18th Century Tax Facts
August 2, 2005
Some interesting tax factoids from the 1700s (courtesy of Prof. Jim Mahar of FinanceProfessor.com):
In 1733 Britain passed the Molasses Act. It raised taxes on molasses from Non-British West Indies. Liike most taxes, this tax resulted in changes in behavior. By 1763 approximately 80% of molasses was smuggled into the colonies.
In 1765, the Stamp Act is enacted. It sets off protests centered in Boston. Most likely not coincidentally, Boston is suffering through a serious economic downturn.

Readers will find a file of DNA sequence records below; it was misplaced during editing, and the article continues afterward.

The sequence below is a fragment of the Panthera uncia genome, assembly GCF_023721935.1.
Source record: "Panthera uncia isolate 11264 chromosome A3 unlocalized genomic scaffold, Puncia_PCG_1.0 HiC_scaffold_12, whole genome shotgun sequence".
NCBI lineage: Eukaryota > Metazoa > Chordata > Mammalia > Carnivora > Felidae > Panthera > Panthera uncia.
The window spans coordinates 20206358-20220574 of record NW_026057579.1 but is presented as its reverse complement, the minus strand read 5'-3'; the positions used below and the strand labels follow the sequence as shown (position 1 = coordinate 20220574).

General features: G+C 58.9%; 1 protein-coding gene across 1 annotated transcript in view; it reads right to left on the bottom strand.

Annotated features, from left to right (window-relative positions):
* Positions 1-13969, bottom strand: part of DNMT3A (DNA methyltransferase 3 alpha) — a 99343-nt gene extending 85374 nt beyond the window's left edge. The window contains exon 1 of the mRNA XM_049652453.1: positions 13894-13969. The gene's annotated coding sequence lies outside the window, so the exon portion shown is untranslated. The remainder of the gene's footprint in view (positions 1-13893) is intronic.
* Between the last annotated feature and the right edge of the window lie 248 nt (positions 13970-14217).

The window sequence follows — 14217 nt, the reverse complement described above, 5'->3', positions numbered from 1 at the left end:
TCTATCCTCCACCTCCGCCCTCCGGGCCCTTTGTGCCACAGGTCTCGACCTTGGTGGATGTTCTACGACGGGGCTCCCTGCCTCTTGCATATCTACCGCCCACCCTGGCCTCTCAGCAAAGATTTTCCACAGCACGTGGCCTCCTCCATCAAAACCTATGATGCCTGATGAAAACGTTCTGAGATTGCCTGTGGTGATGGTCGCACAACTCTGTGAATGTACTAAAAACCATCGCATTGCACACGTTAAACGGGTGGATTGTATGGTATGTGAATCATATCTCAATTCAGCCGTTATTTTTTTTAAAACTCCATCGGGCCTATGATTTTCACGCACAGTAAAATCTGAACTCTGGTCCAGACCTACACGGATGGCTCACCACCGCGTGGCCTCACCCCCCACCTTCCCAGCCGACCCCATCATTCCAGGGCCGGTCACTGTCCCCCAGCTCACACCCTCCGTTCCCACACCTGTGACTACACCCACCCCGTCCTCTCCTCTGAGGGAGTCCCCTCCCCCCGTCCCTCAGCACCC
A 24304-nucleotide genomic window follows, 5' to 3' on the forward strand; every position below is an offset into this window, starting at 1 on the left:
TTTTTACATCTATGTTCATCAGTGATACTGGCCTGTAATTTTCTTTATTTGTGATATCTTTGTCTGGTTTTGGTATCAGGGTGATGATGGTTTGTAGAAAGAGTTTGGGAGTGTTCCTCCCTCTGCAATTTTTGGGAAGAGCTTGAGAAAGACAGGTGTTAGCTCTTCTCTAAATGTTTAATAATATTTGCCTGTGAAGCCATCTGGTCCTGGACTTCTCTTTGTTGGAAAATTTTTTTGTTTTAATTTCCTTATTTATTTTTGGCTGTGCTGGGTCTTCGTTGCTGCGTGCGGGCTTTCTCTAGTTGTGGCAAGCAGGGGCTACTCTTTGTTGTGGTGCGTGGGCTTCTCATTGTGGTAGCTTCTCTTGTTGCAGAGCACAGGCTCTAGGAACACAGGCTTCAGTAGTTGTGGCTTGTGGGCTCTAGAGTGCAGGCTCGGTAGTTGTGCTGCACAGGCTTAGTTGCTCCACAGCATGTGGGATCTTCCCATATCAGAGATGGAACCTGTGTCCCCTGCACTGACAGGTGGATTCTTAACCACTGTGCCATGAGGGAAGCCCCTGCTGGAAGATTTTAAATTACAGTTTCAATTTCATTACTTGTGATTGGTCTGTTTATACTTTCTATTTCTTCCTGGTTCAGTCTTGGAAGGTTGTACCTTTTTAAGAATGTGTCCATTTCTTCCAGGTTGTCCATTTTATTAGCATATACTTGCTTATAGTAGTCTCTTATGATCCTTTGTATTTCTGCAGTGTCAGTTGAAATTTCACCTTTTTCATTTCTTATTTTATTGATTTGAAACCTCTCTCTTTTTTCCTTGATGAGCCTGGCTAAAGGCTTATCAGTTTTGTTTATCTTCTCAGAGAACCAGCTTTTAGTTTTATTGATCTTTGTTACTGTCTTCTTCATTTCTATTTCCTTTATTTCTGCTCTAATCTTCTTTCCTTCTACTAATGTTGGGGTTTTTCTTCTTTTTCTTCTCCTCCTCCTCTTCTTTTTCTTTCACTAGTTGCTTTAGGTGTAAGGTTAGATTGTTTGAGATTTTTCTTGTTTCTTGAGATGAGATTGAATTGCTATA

In 1773 Britain lowered taxes on tea shipped into Britain but not on that shipped into the colonies. This gave British tea exporters a virtual monopoly but angered colonialists. The Act ended up sparking the most famous tax revolt of all time: the Boston Tea Party. At the Tea Party, an estimated £9,650 (or roughly equivalent of the annual income of 200 common laborers) was destroyed.
In 1789 Benjamin Franklin writes “Nothing is certain but death and taxes.” Incidentally, Franklin dies in 1790.
In 1799 Britain imposed its first income tax. The tax was remarkable similar to current income taxes. It was for 10% for incomes over £200 but allowed deductions for “children, insurance, repairs to property, and tithes.”
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